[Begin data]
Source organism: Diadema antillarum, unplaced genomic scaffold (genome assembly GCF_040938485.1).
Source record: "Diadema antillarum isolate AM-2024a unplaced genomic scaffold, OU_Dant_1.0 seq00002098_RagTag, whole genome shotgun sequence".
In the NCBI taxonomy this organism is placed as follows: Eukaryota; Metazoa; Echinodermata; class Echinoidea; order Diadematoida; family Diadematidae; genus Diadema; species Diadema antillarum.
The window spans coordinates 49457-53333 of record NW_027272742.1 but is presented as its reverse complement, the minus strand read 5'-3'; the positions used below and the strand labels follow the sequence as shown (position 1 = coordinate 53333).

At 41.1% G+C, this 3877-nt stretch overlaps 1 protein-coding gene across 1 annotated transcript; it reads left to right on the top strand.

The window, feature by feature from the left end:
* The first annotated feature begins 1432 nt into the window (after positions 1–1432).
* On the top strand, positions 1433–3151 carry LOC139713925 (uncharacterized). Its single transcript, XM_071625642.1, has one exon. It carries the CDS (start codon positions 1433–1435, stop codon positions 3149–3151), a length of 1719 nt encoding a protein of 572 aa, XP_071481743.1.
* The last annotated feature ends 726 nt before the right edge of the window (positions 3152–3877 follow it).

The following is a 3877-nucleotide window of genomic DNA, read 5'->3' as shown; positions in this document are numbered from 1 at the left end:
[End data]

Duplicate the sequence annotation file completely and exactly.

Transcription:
Source organism: Diadema antillarum, unplaced genomic scaffold (genome assembly GCF_040938485.1).
Source record: "Diadema antillarum isolate AM-2024a unplaced genomic scaffold, OU_Dant_1.0 seq00002098_RagTag, whole genome shotgun sequence".
In the NCBI taxonomy this organism is placed as follows: Eukaryota; Metazoa; Echinodermata; class Echinoidea; order Diadematoida; family Diadematidae; genus Diadema; species Diadema antillarum.
The window spans coordinates 49457-53333 of record NW_027272742.1 but is presented as its reverse complement, the minus strand read 5'-3'; the positions used below and the strand labels follow the sequence as shown (position 1 = coordinate 53333).

At 41.1% G+C, this 3877-nt stretch overlaps 1 protein-coding gene across 1 annotated transcript; it reads left to right on the top strand.

The window, feature by feature from the left end:
* The first annotated feature begins 1432 nt into the window (after positions 1–1432).
* On the top strand, positions 1433–3151 carry LOC139713925 (uncharacterized). Its single transcript, XM_071625642.1, has one exon. It carries the CDS (start codon positions 1433–1435, stop codon positions 3149–3151), a length of 1719 nt encoding a protein of 572 aa, XP_071481743.1.
* The last annotated feature ends 726 nt before the right edge of the window (positions 3152–3877 follow it).

The following is a 3877-nucleotide window of genomic DNA, read 5'->3' as shown; positions in this document are numbered from 1 at the left end: